Good Friday: Jesus Dies on the Cross

During Lent, ESN writer and InterVarsity graduate/faculty staff member Jamie Noyd has generously shared her reflections. She invited us to meditate with her on six of the stations of the cross on which Christians have reflected over the centuries. See the previous posts at these links: Jesus in the Garden of Gethsemane; Jesus, Betrayed by Judas, Is Arrested; Jesus is Judged by PilateJesus is Helped by Simon the Cyrenian to Carry the Cross; and Jesus Speaks to His Mother and the Disciple. On this Good Friday, Jamie shares the last reflection of the series. 

Luke 23:44-46

By this time it was noon, and darkness fell across the whole land until three o’clock. The light from the sun was gone. And suddenly, the curtain in the sanctuary of the Temple was torn down the middle. Then Jesus shouted, “Father, I entrust my spirit into your hands!” And with those words he breathed his last.

Something is different. You had expected to hang around Golgotha for most of the day as Jesus endured a slow, painful death. Then, as soon as you settle in for the long hours ahead, the sky grows black. Then Jesus yells out and lets go of life. Not in weak despair, but crying in trust to his Father. A wall has been broken. Death doesn’t seem to be the victor at this cross, though Jesus’ body is lifeless.

He did not grasp to hold life together. Jesus left any despair back in the garden where we began. Later you hear that the temple veil had been torn in two at the time of his death. Something is indeed different. Your assumptions about life and death have been upended and you don’t know why.

Sitting in a Good Friday service at the cathedral, I’m trying to hold it together. Rejected in a relationship. Uncertain about my job. Lost. If I can just hold on and put back together what is ripped apart all will be okay. I bargain with God to let everything return to the way it was. Years later I’m back at the cathedral, bargaining about my parents’ health. Not merely praying for their healing from cancer, but also begging that my life would stay together so that I can remain in my comfortable life.

Yet, my selfish cries are not what I need. I need to be torn. To give up. To have the veil torn inside of me so that I can be open to God.

How many times do we use all of our energy holding together the dying pieces of our lives? The campus is full of people grasping an image for fear that without it they will be nothing: scholars, athletes, activists, performers. What if after all their work they don’t receive a degree or the tenure track position they’ve spent the last three years working on? Another way is unfathomable so they do everything they can to pull the pieces together even though the end is inevitable.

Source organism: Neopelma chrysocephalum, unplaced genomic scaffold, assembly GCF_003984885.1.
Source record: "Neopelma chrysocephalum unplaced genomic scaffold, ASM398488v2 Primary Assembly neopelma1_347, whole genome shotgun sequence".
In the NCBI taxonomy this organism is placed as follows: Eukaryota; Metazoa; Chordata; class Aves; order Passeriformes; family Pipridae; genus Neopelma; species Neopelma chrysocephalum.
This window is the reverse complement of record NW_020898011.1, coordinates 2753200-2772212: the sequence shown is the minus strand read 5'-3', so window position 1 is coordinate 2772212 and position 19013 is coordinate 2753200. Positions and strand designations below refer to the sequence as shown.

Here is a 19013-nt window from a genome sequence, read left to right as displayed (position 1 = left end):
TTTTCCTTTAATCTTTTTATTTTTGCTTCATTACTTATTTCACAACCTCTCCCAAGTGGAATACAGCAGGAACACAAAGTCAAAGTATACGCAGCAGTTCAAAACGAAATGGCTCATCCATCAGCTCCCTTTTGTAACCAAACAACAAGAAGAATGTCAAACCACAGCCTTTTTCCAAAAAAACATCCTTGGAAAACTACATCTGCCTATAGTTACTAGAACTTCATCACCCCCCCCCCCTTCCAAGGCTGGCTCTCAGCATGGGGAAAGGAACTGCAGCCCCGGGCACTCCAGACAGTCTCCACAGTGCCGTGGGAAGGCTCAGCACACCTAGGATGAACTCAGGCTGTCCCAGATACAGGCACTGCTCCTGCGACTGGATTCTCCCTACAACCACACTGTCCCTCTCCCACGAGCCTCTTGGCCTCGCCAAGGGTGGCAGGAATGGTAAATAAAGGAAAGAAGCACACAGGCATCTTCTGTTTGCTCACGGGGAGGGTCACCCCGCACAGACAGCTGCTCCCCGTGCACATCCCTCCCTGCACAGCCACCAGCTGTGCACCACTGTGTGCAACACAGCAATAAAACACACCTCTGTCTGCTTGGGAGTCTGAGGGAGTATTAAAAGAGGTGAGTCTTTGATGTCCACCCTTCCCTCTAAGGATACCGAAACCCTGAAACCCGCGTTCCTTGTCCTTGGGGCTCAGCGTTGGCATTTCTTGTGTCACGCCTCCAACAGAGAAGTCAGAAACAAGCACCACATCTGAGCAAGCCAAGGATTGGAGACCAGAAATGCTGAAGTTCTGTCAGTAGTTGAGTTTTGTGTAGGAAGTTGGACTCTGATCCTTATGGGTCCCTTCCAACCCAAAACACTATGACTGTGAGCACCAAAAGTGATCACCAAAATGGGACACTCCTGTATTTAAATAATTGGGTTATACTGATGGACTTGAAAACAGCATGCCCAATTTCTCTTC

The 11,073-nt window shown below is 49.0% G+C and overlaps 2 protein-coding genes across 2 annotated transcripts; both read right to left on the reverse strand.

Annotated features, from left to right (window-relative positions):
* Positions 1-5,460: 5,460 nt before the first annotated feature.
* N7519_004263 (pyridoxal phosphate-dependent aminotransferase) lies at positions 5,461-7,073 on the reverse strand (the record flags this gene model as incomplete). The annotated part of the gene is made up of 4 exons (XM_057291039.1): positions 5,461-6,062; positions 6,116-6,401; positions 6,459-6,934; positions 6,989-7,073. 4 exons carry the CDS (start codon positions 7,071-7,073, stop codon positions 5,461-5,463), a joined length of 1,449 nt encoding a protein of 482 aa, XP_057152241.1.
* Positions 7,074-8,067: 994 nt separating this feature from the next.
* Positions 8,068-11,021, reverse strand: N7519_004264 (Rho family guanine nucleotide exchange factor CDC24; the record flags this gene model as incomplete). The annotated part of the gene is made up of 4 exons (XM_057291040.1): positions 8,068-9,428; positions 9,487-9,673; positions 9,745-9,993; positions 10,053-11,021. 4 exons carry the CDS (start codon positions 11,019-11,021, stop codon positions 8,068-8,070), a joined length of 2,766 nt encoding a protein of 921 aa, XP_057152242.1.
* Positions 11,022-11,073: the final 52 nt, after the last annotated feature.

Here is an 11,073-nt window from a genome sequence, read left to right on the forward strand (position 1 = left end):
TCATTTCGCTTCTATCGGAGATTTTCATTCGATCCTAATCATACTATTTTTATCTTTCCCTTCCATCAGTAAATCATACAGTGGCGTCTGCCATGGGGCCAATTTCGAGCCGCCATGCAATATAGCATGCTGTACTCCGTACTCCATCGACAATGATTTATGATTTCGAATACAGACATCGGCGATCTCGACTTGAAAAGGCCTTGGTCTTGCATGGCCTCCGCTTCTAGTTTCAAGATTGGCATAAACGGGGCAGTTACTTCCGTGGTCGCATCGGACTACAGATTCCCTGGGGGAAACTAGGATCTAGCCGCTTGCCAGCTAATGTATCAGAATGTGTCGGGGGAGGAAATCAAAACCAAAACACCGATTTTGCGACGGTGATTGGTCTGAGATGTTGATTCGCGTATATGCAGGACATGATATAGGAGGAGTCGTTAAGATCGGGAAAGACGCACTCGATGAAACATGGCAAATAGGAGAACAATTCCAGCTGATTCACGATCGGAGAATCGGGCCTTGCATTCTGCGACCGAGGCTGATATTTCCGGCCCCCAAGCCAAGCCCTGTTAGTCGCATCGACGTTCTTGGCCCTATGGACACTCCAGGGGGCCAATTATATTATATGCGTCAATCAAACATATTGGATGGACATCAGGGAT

At times, giving up is what we need to do. Accept the tears in our lives so that we can gain life.

In the twelfth chapter of John’s gospel we struggle to really hear Jesus’ teaching: “Very truly I tell you, unless a kernel of wheat falls to the ground and dies, it remains only a single seed. But if it dies, it produces many seeds. Anyone who loves their life will lose it, while anyone who hates their life in this world will keep it for eternal life.” So often we want to stay in the kernel that we know.

However, there is peace in giving up that which is dying in our lives. In the stillness of Jesus’ death, even in the uncertainty, a new peace was invading the world. A peace in which we don’t have to hold on to ephemeral hopes, but can entrust our lives to our steadfast and faithful Father. Though we may have to wait for the next thing, we wait with hope because darkness descended on Golgotha that afternoon.

Where are you torn today and need to hear Jesus’ cry of hope?

Jesus, help us walk in your steps.

Image credit: JESUS MAFA. The Crucifixion; Jesus dies on the cross, from Art in the Christian Tradition, a project of the Vanderbilt Divinity Library, Nashville, TN. [retrieved March 31, 2017].

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Jamie Noyd

Jamie serves with IVCF Graduate and Faculty Ministries as campus staff at the University of Cincinnati (UC) and Northern Kentucky University (NKU). She has spent most of her life in the vicinity of the academy - from being the daughter of a professor to attending college herself. Upon returning to Cincinnati after four years in the Northeast, she took literature classes in her spare time while working as an economic analyst. She eventually earned an M.A. in English and then couldn’t stop. While serving as a program director for Notre Dame AmeriCorps in Cincinnati she completed her doctoral research in literature and religion - exploring the idea of literary pilgrimage. Through this life journey she has continued to experience and learn how Christ is at the center of all life - even in the university.

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